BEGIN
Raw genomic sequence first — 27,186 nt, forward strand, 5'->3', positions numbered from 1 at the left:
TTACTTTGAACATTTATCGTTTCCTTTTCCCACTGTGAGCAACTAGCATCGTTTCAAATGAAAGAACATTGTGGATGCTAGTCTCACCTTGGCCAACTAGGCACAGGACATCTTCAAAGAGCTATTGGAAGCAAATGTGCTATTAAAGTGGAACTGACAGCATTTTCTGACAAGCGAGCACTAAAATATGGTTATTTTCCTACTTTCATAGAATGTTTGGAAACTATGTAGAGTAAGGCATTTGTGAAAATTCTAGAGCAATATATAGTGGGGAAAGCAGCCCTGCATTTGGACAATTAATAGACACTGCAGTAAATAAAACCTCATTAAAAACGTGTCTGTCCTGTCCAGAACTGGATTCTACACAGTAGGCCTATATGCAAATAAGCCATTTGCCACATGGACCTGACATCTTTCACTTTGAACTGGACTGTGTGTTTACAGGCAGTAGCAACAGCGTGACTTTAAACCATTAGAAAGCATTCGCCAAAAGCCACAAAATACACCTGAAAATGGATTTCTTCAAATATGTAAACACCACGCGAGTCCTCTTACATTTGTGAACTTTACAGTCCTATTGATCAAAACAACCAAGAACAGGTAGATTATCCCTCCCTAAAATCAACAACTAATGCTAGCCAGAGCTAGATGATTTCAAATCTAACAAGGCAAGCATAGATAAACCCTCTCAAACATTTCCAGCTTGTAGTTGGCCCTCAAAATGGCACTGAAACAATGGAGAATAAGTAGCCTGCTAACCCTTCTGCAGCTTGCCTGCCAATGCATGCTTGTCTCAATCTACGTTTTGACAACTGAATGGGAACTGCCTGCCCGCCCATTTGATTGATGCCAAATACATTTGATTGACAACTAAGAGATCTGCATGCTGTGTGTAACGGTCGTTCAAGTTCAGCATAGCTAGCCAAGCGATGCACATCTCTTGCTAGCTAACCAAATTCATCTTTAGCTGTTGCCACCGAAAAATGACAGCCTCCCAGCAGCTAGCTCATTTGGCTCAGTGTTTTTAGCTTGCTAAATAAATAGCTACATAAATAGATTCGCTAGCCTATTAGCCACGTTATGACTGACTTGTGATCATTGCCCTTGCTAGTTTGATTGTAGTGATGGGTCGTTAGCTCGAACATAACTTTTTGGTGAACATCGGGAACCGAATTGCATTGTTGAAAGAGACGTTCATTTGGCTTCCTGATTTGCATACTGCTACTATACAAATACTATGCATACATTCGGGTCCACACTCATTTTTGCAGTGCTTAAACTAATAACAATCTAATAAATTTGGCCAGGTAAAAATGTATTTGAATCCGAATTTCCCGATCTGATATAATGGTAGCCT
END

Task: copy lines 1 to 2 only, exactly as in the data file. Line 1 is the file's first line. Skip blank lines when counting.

Raw genomic sequence first — 27,186 nt, forward strand, 5'->3', positions numbered from 1 at the left:
TTACTTTGAACATTTATCGTTTCCTTTTCCCACTGTGAGCAACTAGCATCGTTTCAAATGAAAGAACATTGTGGATGCTAGTCTCACCTTGGCCAACTAGGCACAGGACATCTTCAAAGAGCTATTGGAAGCAAATGTGCTATTAAAGTGGAACTGACAGCATTTTCTGACAAGCGAGCACTAAAATATGGTTATTTTCCTACTTTCATAGAATGTTTGGAAACTATGTAGAGTAAGGCATTTGTGAAAATTCTAGAGCAATATATAGTGGGGAAAGCAGCCCTGCATTTGGACAATTAATAGACACTGCAGTAAATAAAACCTCATTAAAAACGTGTCTGTCCTGTCCAGAACTGGATTCTACACAGTAGGCCTATATGCAAATAAGCCATTTGCCACATGGACCTGACATCTTTCACTTTGAACTGGACTGTGTGTTTACAGGCAGTAGCAACAGCGTGACTTTAAACCATTAGAAAGCATTCGCCAAAAGCCACAAAATACACCTGAAAATGGATTTCTTCAAATATGTAAACACCACGCGAGTCCTCTTACATTTGTGAACTTTACAGTCCTATTGATCAAAACAACCAAGAACAGGTAGATTATCCCTCCCTAAAATCAACAACTAATGCTAGCCAGAGCTAGATGATTTCAAATCTAACAAGGCAAGCATAGATAAACCCTCTCAAACATTTCCAGCTTGTAGTTGGCCCTCAAAATGGCACTGAAACAATGGAGAATAAGTAGCCTGCTAACCCTTCTGCAGCTTGCCTGCCAATGCATGCTTGTCTCAATCTACGTTTTGACAACTGAATGGGAACTGCCTGCCCGCCCATTTGATTGATGCCAAATACATTTGATTGACAACTAAGAGATCTGCATGCTGTGTGTAACGGTCGTTCAAGTTCAGCATAGCTAGCCAAGCGATGCACATCTCTTGCTAGCTAACCAAATTCATCTTTAGCTGTTGCCACCGAAAAATGACAGCCTCCCAGCAGCTAGCTCATTTGGCTCAGTGTTTTTAGCTTGCTAAATAAATAGCTACATAAATAGATTCGCTAGCCTATTAGCCACGTTATGACTGACTTGTGATCATTGCCCTTGCTAGTTTGATTGTAGTGATGGGTCGTTAGCTCGAACATAACTTTTTGGTGAACATCGGGAACCGAATTGCATTGTTGAAAGAGACGTTCATTTGGCTTCCTGATTTGCATACTGCTACTATACAAATACTATGCATACATTCGGGTCCACACTCATTTTTGCAGTGCTTAAACTAATAACAATCTAATAAATTTGGCCAGGTAAAAATGTATTTGAATCCGAATTTCCCGATCTGATATAATGGTAGCCT